Society seems to be finally turning the battle against prescription pain pill abuse, even though it will still take many years to win the war. Gov. Phil Bryant’s opioid task force commission, which issued its report last year, offered many sound ideas that are beginning to be implemented.
One of them is distributing Narcan to first responders throughout the state. Last week, Marion County officials received the nasal spray for reviving opioid overdose victims along with training for how to use it. Police, sheriff’s deputies and firefighters will carry the life-saving medication with them so they’ll have it to administer immediately when they respond to an overdose call.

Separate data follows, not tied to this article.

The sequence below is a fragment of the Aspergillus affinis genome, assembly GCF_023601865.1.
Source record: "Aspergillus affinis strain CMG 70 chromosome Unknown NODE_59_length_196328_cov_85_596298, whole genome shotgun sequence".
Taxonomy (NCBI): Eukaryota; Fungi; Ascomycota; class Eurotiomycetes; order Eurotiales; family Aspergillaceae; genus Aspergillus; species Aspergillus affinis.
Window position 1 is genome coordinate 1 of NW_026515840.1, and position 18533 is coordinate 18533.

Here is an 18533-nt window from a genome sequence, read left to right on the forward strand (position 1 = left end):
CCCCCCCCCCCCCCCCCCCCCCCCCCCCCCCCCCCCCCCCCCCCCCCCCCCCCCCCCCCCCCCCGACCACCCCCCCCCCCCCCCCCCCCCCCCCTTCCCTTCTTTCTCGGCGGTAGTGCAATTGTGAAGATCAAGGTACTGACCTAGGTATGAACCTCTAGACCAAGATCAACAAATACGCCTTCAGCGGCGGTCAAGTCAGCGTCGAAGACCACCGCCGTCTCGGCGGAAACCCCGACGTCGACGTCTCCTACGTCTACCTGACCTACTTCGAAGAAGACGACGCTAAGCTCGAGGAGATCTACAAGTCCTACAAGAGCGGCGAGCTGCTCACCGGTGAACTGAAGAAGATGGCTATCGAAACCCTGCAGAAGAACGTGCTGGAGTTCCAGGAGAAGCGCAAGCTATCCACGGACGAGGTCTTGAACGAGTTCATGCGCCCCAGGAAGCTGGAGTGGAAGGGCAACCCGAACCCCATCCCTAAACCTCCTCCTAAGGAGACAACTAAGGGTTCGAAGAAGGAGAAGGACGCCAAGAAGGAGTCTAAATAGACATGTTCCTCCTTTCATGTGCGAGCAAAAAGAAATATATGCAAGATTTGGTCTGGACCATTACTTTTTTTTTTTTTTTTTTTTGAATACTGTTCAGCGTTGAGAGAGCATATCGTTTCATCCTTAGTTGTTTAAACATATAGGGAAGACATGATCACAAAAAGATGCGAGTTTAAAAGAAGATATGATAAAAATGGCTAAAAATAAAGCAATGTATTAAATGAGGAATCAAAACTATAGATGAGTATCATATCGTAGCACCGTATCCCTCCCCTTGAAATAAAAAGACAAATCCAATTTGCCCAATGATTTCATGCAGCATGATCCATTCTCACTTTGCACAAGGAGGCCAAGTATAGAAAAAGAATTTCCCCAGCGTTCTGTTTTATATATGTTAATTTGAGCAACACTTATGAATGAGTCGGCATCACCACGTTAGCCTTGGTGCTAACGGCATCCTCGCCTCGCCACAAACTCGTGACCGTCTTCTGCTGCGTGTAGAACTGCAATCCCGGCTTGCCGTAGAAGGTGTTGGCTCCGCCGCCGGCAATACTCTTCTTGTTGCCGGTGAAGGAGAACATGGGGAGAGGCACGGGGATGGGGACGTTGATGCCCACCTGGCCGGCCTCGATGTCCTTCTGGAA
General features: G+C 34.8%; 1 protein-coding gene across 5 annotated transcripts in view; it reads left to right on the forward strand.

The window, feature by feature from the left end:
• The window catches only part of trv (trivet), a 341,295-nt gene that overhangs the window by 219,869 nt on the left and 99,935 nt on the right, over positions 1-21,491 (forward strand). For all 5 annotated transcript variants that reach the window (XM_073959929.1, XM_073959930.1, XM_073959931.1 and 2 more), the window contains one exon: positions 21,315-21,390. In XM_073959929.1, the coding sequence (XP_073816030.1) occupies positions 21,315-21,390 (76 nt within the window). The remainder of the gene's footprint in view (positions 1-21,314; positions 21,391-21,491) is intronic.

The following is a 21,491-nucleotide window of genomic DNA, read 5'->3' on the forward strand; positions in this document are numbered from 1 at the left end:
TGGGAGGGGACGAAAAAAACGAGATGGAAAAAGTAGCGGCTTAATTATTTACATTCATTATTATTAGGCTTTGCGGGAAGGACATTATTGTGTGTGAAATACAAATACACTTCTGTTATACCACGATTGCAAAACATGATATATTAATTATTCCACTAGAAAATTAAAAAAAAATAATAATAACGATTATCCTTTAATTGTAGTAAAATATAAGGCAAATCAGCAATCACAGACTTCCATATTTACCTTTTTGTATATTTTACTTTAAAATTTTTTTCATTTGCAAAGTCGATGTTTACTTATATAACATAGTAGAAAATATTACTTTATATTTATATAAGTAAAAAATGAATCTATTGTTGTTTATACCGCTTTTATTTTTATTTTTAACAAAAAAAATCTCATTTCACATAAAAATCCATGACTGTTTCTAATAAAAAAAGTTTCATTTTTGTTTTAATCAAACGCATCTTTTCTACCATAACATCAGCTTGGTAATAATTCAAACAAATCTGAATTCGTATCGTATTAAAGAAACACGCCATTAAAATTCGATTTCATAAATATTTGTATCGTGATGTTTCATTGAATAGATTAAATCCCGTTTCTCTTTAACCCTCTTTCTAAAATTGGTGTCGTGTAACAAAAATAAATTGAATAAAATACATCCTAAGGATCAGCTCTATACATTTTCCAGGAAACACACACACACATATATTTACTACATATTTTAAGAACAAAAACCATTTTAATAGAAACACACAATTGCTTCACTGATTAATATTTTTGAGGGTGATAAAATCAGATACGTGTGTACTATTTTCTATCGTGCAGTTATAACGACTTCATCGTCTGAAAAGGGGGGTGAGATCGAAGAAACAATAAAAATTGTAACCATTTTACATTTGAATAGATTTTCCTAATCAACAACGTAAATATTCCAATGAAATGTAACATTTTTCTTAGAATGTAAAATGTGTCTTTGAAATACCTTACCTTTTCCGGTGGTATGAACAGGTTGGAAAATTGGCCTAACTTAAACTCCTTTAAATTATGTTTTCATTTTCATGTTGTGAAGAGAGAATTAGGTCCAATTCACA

Some people have complained, reasonably, about taxpayers providing Narcan. If the justification is that addiction is a disease, then why not give publicly paid medication for people suffering from other diseases, such as insulin for diabetics, they argue? However, there’s a difference in a one-time Narcan dose versus consistent use of insulin. A better analogy would be whether first responders have medication to counteract diabetic comas, which we suspect they do.
Regardless, in this case the low cost of the Narcan is far outweighed by the benefit of potentially saving a life.
The local departments received Narcan through a grant, meaning local tax funds don’t pay for it although state and federal ones ultimately do. They’re able to buy it in bulk at $37.50 per dose rather than the market price of $150 per dose.
That’s well worth the price.